What do you hope to do with your major? I plan to go on to graduate school after completing my undergraduate degree. I am currently looking at a few marriage and family therapy graduate programs in the Twin Cities. After completing my master’s degree I plan to teach at the University of Minnesota and start my own private practice.

TRiO

How would you describe the TRiO program to someone who has never heard of it? TRiO is a result of the Civil Rights movement. On campus the program services first generation college students, students with disabilities and low income students. Students are selected to participate in the program during the application process in which the TRiO director and faculty members select students who show great potential, but may have a low GPA or ACT/SAT score.

How has the TRiO program influenced your college experience? TRiO has been a positive part of my college experience. The first day I walked into the office I felt at home. Everyone from the director to the students in the program are considered family and that feeling has encouraged me to excel in all of my college endeavors. If it wasn’t for TRiO I would have never had the opportunity to see so much of this great country. The students, advisors, and director have supported me throughout my most troubling times on and off campus. What they have done for me is priceless and I will continue to give back to the program as long as I am breathing.

What is your favorite memory from your years in TRiO? I have several great memories from TRiO. My favorite memory is when I attended the TRiO retreat last fall. At the end of that retreat I left with a better understanding of what TRiO stands for, which was a far cry from the heavy stigma I allowed to influence my understanding. During the retreat I was able to connect with advisors on a personal level. Those moments are very precious to me because only then was I able to believe the level of success I wanted to achieve was attainable. Our advisors are much more than people who assess our APAS reports; they have the ability to connect with their students on a much-needed personal level.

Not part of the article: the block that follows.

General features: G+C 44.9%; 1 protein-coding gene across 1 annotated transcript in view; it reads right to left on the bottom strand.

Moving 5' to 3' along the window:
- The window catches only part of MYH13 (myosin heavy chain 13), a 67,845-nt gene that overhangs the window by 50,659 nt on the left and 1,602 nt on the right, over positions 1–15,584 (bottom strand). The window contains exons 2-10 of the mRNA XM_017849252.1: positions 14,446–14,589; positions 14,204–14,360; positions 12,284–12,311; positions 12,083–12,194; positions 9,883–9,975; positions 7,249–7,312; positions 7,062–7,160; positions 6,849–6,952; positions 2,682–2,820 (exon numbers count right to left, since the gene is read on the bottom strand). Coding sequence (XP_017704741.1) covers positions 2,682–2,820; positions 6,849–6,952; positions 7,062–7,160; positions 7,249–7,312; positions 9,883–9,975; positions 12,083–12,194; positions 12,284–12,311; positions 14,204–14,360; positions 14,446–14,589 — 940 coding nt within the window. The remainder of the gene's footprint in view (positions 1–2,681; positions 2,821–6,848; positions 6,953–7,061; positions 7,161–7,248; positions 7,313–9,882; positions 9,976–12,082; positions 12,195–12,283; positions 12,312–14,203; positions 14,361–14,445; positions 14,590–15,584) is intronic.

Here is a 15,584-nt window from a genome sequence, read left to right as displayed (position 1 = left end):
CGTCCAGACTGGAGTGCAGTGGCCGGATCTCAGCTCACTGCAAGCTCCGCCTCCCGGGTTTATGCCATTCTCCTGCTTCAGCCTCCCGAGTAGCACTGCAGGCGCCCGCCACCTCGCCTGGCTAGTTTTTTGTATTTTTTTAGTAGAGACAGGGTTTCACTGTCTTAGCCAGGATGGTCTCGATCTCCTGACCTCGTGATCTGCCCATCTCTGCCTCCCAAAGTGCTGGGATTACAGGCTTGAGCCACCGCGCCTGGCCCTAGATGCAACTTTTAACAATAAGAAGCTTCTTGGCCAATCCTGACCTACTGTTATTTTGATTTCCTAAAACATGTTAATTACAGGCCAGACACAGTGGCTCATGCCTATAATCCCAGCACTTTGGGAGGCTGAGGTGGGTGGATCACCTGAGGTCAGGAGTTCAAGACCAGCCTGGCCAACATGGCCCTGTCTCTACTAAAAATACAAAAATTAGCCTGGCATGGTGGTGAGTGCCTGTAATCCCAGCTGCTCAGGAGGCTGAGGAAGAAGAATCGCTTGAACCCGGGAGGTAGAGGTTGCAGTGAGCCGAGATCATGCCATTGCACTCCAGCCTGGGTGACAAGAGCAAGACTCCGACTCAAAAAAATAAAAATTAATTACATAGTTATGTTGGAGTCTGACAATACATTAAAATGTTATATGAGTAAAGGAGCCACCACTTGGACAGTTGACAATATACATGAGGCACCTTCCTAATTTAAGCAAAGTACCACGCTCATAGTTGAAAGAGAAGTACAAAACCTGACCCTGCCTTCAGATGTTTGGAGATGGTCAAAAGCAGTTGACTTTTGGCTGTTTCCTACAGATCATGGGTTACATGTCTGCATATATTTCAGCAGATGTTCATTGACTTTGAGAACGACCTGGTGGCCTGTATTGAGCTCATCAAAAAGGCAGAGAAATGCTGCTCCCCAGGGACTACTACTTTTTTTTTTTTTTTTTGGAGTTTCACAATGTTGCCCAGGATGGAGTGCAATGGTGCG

College Life

Do you have an on campus job? Yes, I currently work for the TRiO office. I have been working with them since the spring semester of my freshman year.

Do you have any study tips that have helped you? Yes. A week before every test I create my own study guide. Every morning before the exam I read through the study guide. I have also found it useful to divide the amount of pages I must read in a week by the number of days I have left before the readings are due. I have found this most useful when taking classes that require a minimum of twenty pages per week to be read.

What is your favorite TV/Netflix series? Orange is the New Black. I fell head over heels for this series on the date it was released. I binge watch the show over the weekend if I find myself with nothing to do. The show does a marvelous job depicting the lives of incarcerated women in the United States. Unlike any show on television, I believe ONB has exercised the ability to depict a lifestyle that carries a huge stigma without perpetuating stereotypes. The actresses on the show are amazing to watch as they act out the hardships and stories that many Americans can relate to when incarcerated.

If you could see any artist at Spring Jam, who would you pick? I would pick Midi Matilda. Most people have not heard of this band but I heard them open up for Phish a year ago and loved their performance. I have been listening to their music ever since and cannot wait until they come to Minneapolis to perform.

What Gopher sports team are we most likely to see you in the stands for? Gopher Women’s and Men’s Hockey. I have already attended a few games this year and I intend on going to a few more before seasons end. Honestly, I never saw myself being a hockey fan but after attending my first hockey game, the energy I felt from the stands was unbelievable.

Photo credits: Orange is the New Black, Gophers Men’s Hockey

One Class, One Day: First Year Inquiry: Multidisciplinary Ways of Knowing

About the Class